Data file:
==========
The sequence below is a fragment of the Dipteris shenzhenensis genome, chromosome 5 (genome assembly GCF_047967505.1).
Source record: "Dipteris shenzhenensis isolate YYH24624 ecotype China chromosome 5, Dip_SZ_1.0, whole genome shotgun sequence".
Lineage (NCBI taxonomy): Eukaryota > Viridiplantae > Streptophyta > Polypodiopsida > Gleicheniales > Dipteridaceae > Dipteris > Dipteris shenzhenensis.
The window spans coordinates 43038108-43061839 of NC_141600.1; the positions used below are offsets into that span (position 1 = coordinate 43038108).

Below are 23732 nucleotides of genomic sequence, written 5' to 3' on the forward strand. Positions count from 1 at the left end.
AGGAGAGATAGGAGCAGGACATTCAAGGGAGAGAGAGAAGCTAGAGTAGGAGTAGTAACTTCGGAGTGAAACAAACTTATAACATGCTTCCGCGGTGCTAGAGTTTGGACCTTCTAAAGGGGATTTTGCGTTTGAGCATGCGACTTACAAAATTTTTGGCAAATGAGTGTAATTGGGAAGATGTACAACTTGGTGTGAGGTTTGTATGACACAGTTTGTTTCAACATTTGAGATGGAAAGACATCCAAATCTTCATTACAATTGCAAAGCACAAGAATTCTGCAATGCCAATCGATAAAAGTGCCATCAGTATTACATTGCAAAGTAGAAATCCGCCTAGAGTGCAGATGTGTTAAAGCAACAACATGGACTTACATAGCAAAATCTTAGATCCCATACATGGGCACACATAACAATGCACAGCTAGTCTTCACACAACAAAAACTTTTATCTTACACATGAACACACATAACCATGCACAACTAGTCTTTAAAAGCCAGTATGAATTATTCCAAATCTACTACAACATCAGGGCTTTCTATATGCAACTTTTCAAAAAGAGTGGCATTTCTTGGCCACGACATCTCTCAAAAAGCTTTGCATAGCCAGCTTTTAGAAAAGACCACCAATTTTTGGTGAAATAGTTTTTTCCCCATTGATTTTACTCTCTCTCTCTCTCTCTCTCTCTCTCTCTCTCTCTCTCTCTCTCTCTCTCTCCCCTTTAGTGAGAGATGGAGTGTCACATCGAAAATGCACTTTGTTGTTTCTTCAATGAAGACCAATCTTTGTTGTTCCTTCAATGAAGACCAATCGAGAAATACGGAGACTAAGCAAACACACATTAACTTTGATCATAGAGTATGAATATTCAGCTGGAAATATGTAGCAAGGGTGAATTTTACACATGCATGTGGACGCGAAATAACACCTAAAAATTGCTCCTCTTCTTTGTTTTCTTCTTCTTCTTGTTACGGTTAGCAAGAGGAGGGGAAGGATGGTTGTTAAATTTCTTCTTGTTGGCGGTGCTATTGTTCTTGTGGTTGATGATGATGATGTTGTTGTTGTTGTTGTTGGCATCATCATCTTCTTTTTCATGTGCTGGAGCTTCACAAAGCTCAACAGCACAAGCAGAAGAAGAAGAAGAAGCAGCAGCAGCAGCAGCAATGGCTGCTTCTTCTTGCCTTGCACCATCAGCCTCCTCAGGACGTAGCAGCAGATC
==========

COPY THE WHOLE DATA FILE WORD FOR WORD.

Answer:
The sequence below is a fragment of the Dipteris shenzhenensis genome, chromosome 5 (genome assembly GCF_047967505.1).
Source record: "Dipteris shenzhenensis isolate YYH24624 ecotype China chromosome 5, Dip_SZ_1.0, whole genome shotgun sequence".
Lineage (NCBI taxonomy): Eukaryota > Viridiplantae > Streptophyta > Polypodiopsida > Gleicheniales > Dipteridaceae > Dipteris > Dipteris shenzhenensis.
The window spans coordinates 43038108-43061839 of NC_141600.1; the positions used below are offsets into that span (position 1 = coordinate 43038108).

Below are 23732 nucleotides of genomic sequence, written 5' to 3' on the forward strand. Positions count from 1 at the left end.
AGGAGAGATAGGAGCAGGACATTCAAGGGAGAGAGAGAAGCTAGAGTAGGAGTAGTAACTTCGGAGTGAAACAAACTTATAACATGCTTCCGCGGTGCTAGAGTTTGGACCTTCTAAAGGGGATTTTGCGTTTGAGCATGCGACTTACAAAATTTTTGGCAAATGAGTGTAATTGGGAAGATGTACAACTTGGTGTGAGGTTTGTATGACACAGTTTGTTTCAACATTTGAGATGGAAAGACATCCAAATCTTCATTACAATTGCAAAGCACAAGAATTCTGCAATGCCAATCGATAAAAGTGCCATCAGTATTACATTGCAAAGTAGAAATCCGCCTAGAGTGCAGATGTGTTAAAGCAACAACATGGACTTACATAGCAAAATCTTAGATCCCATACATGGGCACACATAACAATGCACAGCTAGTCTTCACACAACAAAAACTTTTATCTTACACATGAACACACATAACCATGCACAACTAGTCTTTAAAAGCCAGTATGAATTATTCCAAATCTACTACAACATCAGGGCTTTCTATATGCAACTTTTCAAAAAGAGTGGCATTTCTTGGCCACGACATCTCTCAAAAAGCTTTGCATAGCCAGCTTTTAGAAAAGACCACCAATTTTTGGTGAAATAGTTTTTTCCCCATTGATTTTACTCTCTCTCTCTCTCTCTCTCTCTCTCTCTCTCTCTCTCTCTCTCTCTCTCTCCCCTTTAGTGAGAGATGGAGTGTCACATCGAAAATGCACTTTGTTGTTTCTTCAATGAAGACCAATCTTTGTTGTTCCTTCAATGAAGACCAATCGAGAAATACGGAGACTAAGCAAACACACATTAACTTTGATCATAGAGTATGAATATTCAGCTGGAAATATGTAGCAAGGGTGAATTTTACACATGCATGTGGACGCGAAATAACACCTAAAAATTGCTCCTCTTCTTTGTTTTCTTCTTCTTCTTGTTACGGTTAGCAAGAGGAGGGGAAGGATGGTTGTTAAATTTCTTCTTGTTGGCGGTGCTATTGTTCTTGTGGTTGATGATGATGATGTTGTTGTTGTTGTTGTTGGCATCATCATCTTCTTTTTCATGTGCTGGAGCTTCACAAAGCTCAACAGCACAAGCAGAAGAAGAAGAAGAAGCAGCAGCAGCAGCAGCAATGGCTGCTTCTTCTTGCCTTGCACCATCAGCCTCCTCAGGACGTAGCAGCAGATC